Vin Diesel then directed a 20-minute short film to explain how the crew got back together for the franchise's fourth film, Fast & Furious. While it might seem a little silly to put this much thought into the why of a band of car-based criminals, the fourth movie in the series was the first time that the cast had been on screen together since the first film. It had been a long time since this cast of characters had associated with one another, and coupled with the timeline of Fast (the fourth movie takes place before the events of the third), that meant a bridge was somewhat necessary.

Fast 5 featured a surprising recast

We have to imagine Fast 5 saw significant rewrites from its initial vision, as the role of Hobbs was originally meant for Tommy Lee Jones. The movie that launched the Fast saga into superhero territory was, at first, grounded by Jones essentially reprising his role from The Fugitive.

Vin Diesel revealed that The Rock's casting came after fans suggested him for the role. The original conception of the character introduced in Fast 5 couldn't possibly have had the cool and casual Jones trading punches with Vin Diesel and flexing his way out of a cast. "The reason why we brought Dwayne Johnson into Fast Five was because of you," Diesel told fans, admitting that The Rock took the role to unforeseen places. "We gave a role that was initially written for Tommy Lee Jones [...] to Dwayne, and he shined in it."

The rest is history, as The Rock has parlayed his role as the chief cop chasing Toretto into an in-universe spinoff series.

Fast & Furious 6 could have also been Fast & Furious 7

The sixth Fast and Furious movie feels jam-packed with action setpieces. That crammed feeling comes from the fact that director Justin Lin originally planned the timeline of Fast 6 as two separate movies. In an interview with The Hollywood Reporter, Vin Diesel confirmed that the movie was split in two after the script ballooned to over 110 pages.

"We have to pay off this story, we have to service all of these character relationships, and when we started mapping all that out it just went beyond 110 pages," he said. "The studio said, 'You can't fit all that story in one damn movie!'"

The first of these, called The Fast, would end after the scene that featured Vin Diesel leaping off the roof of a classic Mustang just before it gets crushed under the treads of an advancing tank. The second installment, dubbed The Furious, would end much in the same way that the actual movie did, with the gang working together to pull a plane down before it could take off. Lin's ambitions were pared back, but he was still given a massive budget to create the key setpieces, and Fast 6 went on to wow audiences.

Tragedy changed the course of Furious 7

Furious 7 had to be rewritten because of a terrible tragedy. As you likely know, Paul Walker died in a car accident before the movie could be completed. With the help of Walker's brothers and sparsely-used CGI, the crew were able to craft a fitting send-off to Walker through the lens of his character. In an extended final sequence, Walker's Brian decides to leave the criminal life behind and drives off into the sunset after one final race with Dom Torreto.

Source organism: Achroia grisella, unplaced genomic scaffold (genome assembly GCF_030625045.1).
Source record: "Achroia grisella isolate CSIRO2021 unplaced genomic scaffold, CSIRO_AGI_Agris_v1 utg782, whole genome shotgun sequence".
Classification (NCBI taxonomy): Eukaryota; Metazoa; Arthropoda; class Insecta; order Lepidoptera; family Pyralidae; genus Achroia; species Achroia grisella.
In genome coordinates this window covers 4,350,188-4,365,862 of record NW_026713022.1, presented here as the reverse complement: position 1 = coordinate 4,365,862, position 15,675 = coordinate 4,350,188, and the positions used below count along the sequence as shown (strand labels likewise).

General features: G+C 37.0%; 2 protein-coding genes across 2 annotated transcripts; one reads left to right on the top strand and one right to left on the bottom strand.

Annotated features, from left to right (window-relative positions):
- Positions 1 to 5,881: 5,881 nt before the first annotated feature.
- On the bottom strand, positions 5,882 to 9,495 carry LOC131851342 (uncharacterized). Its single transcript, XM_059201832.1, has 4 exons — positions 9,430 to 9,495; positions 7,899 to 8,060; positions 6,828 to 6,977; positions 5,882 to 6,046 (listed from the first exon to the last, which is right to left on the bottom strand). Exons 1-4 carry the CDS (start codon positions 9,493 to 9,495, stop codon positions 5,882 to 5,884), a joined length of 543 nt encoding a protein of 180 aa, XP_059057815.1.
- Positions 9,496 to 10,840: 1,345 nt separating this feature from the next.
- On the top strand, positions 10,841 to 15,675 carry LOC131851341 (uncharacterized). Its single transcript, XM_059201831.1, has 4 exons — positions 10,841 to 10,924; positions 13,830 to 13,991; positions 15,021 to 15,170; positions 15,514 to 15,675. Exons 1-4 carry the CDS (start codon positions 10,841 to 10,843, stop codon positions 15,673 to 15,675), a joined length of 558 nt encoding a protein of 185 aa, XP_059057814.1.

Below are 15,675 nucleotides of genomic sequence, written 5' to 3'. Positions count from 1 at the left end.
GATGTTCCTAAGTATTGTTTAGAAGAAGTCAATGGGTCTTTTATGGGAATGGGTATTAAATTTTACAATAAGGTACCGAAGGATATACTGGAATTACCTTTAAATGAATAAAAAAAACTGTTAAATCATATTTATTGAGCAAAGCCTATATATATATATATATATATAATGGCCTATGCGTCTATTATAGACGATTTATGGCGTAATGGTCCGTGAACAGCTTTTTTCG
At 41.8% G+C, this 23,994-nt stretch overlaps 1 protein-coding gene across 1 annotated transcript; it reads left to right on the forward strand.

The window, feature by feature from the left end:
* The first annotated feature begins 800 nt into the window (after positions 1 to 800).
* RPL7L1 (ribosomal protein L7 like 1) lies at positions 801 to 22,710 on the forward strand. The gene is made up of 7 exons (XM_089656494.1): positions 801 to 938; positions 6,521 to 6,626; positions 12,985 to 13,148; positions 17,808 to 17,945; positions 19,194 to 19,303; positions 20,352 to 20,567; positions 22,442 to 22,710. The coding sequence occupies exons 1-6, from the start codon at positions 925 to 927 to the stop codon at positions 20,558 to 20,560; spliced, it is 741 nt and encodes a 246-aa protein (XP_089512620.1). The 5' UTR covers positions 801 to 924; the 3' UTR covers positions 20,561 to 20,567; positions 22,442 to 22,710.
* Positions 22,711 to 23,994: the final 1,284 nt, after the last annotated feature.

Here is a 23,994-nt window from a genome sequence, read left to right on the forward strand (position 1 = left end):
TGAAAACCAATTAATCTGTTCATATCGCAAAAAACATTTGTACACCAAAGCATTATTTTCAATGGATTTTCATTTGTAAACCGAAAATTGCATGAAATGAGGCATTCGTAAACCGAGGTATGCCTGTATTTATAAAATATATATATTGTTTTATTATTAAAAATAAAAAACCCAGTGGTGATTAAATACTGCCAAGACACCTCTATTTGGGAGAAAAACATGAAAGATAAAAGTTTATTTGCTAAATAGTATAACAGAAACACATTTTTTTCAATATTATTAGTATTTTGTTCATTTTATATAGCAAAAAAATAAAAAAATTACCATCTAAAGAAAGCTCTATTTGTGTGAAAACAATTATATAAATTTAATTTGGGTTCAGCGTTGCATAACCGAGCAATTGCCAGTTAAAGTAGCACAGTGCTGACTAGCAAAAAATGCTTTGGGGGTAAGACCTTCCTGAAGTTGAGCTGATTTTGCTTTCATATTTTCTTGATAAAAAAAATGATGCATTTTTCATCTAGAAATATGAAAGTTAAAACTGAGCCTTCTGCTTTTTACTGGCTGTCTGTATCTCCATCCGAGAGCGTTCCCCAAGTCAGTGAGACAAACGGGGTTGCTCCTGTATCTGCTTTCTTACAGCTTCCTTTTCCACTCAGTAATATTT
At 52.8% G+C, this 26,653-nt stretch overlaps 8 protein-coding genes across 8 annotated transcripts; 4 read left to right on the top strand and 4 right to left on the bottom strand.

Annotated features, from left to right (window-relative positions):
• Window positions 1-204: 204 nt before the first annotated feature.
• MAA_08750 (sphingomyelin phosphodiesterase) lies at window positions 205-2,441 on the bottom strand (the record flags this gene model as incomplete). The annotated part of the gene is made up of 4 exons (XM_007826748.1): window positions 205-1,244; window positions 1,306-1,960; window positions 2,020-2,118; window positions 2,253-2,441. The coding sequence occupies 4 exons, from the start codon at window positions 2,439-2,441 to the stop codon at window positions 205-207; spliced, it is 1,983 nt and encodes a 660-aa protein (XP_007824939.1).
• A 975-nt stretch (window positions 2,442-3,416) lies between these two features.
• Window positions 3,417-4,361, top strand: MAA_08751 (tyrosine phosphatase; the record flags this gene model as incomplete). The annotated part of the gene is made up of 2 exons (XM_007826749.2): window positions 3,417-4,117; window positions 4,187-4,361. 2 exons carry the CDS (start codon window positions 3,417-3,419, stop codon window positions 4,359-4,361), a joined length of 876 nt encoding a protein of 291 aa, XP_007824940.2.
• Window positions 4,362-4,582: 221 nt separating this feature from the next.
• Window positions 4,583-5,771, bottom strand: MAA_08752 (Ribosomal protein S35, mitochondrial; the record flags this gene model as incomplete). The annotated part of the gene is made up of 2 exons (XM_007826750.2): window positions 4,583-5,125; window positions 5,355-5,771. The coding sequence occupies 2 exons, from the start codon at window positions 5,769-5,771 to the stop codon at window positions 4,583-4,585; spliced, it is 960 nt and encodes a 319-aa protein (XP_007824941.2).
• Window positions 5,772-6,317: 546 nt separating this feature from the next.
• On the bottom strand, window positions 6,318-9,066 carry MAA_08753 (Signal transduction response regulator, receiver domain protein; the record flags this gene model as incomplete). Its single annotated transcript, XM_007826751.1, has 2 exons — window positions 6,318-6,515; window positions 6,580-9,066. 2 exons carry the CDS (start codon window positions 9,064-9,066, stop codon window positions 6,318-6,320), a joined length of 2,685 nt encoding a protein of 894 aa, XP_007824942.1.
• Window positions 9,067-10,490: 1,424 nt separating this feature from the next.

But how would the story have ended if Walker had been there to finish it? Chris Morgan explained the original ending in an interview with Collider. "Well, the original ending, if I remember correctly, was our guys end up solving the problem and then kind of becoming — again, going more outlaw, it was sort of a happier ending that kind of ends with the insinuation that they were gonna go off onto this heist or this job," he said.

The ending was changed in the wake of Walker's death, with the actors able to pay tribute to their late friend in a touching final scene. The ending served as a potential send-off for the entire series, as it wasn't entirely clear that anyone would return following Walker's death.

The Fate of the Furious would have set up Hobbs & Shaw with a post-credit scene

The Fast 7 follow-up set up the eventual spin-off movie starring The Rock as Detective Hobbs and Jason Statham as Deckerd Shaw. The rival characters of the last several movies square up in a tag scene that was meant to show the beginning of their partnership.

The supposed ode to Rocky 3, which ends with Apollo Creed and Rocky Balboa coming to terms with one another, had both men opting not to fight each other at the very last second, turning their attention instead to bringing down a rogue Dom Toretto. The Rock seeks to bring down Dom in his role as a police officer. Shaw has much more personal reasons for hating Dom: he killed Shaw's brother.

As The Wrap revealed, they pull their punches right before a fight kicks off, with one of them saying "Why are we fighting? We should be working together instead of for that idiot." This scene was reportedly pulled at the request of Vin Diesel.

Hobbs & Shaw's ending was reshuffled to bring it all back to family

Hobbs & Shaw had rewrites of its own. The movie was originally meant to end with its explosive Chernobyl setpiece, but director David Leitch wanted to tie the movie back to the franchise's main message on the importance of family. In an interview with CBR, Leitch noted how he moved the film's Samoa story to the end.

"It was hugely important [to end the film in Samoa]," Leitch said. He went on to explian, "There was a moment not long before production where that was the second act of the movie on the page. And then we would end in the Chernobyl sequence. But after scouting [in Hawaii] and wrapping my head around the themes of family and reconnecting with the people that matter the most... it shouldn't take the fate of the world for you to show up at your family's doorstep and ask forgiveness or mend the fences."